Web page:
Expression control and biosynthesis of dehalogenating enzymes from anaerobic soil bacteria in response to the interaction with aerobic halogenating fungi
The interaction between aerobic, lignin-degrading fungi and anaerobic bacteria in the course of halogenation and dehalogenation of organic compounds is the main focus in our research group. Lignin-degrading fungi of boreal forests show the ability to produce chlorinated organic compounds which can be subsequently dechlorinated under anoxic conditions by a heterogeneous group of soil bacteria. The key enzymes of the anaerobic dechlorination are reductive dehalogenases. It was shown very recently that the expression of the dehalogenase-related genes is controlled by the availability of the respective chlorinated substrate. To examine the functionality of this special microbial food chain following issues will be studied in more detail:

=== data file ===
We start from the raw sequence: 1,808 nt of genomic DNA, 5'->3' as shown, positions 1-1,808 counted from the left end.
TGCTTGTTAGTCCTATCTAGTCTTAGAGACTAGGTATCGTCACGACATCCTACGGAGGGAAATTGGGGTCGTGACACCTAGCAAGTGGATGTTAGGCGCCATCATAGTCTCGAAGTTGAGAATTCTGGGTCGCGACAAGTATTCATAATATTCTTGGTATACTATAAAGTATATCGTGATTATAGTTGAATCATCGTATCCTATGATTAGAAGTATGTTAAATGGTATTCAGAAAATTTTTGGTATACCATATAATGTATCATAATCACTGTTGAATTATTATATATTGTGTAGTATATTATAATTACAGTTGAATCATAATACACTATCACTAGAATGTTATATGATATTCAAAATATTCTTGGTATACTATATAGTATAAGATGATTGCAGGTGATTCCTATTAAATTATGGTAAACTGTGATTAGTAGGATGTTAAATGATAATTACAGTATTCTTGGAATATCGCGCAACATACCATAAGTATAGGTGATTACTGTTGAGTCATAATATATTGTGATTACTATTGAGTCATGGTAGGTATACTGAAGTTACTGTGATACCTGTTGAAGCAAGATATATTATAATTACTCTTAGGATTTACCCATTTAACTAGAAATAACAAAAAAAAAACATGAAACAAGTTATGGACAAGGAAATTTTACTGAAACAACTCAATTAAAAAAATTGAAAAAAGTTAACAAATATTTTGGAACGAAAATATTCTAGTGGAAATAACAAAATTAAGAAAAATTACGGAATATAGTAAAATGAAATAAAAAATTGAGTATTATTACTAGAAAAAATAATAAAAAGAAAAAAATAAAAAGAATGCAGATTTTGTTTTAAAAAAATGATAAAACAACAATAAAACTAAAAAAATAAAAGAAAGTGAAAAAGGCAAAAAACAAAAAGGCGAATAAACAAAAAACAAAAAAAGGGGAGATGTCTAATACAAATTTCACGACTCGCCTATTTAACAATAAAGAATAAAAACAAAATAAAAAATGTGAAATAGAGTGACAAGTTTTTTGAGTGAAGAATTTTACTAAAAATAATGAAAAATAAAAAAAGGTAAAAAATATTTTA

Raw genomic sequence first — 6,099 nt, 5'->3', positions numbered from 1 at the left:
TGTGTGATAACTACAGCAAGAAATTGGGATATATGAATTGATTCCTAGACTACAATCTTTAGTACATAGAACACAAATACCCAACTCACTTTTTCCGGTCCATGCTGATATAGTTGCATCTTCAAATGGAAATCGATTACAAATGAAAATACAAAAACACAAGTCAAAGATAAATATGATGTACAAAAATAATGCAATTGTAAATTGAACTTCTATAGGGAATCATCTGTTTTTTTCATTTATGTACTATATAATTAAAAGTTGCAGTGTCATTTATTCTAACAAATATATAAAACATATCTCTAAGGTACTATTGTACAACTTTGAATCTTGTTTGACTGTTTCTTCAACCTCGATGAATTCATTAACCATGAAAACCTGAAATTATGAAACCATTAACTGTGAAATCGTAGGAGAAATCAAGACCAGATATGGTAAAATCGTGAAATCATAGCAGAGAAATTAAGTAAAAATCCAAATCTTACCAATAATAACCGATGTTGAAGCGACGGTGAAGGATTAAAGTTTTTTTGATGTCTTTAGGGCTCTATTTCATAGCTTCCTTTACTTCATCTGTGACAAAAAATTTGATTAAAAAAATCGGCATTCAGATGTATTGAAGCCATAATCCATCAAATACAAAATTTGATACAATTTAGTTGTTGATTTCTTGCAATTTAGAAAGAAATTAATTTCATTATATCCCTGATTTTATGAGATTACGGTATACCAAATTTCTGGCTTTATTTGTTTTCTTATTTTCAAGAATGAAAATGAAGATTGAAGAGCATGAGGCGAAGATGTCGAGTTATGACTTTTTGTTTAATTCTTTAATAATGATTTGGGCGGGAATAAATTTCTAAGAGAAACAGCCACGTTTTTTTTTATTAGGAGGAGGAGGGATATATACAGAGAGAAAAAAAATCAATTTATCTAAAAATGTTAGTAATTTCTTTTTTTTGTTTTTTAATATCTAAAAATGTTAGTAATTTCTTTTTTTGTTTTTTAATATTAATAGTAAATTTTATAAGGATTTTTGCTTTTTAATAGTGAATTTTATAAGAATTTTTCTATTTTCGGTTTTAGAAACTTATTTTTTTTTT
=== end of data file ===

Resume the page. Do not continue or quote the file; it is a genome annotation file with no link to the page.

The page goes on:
1) The ecological niche of dechlorinating bacteria in forest soil with respect to hot spots of lignin-degradation.
2) The induction of the reductive dehalogenase gene expression in response to the occurrence of chlorinated organic compounds formed upon fungal lignin-degradation.
3) The molecular mechanism of the signal transduction from substrate recognition to dehalogenase gene expression. Established techniques for the investigation of the tetrachloroethene (PCE) reductive dehalogenase found in Desulfitobacterium spec. will serve as basis for the characterization of transcriptional regulation of reductive dehalogenases genes.
Start of PhD
November 1, 2009
May 16, 2015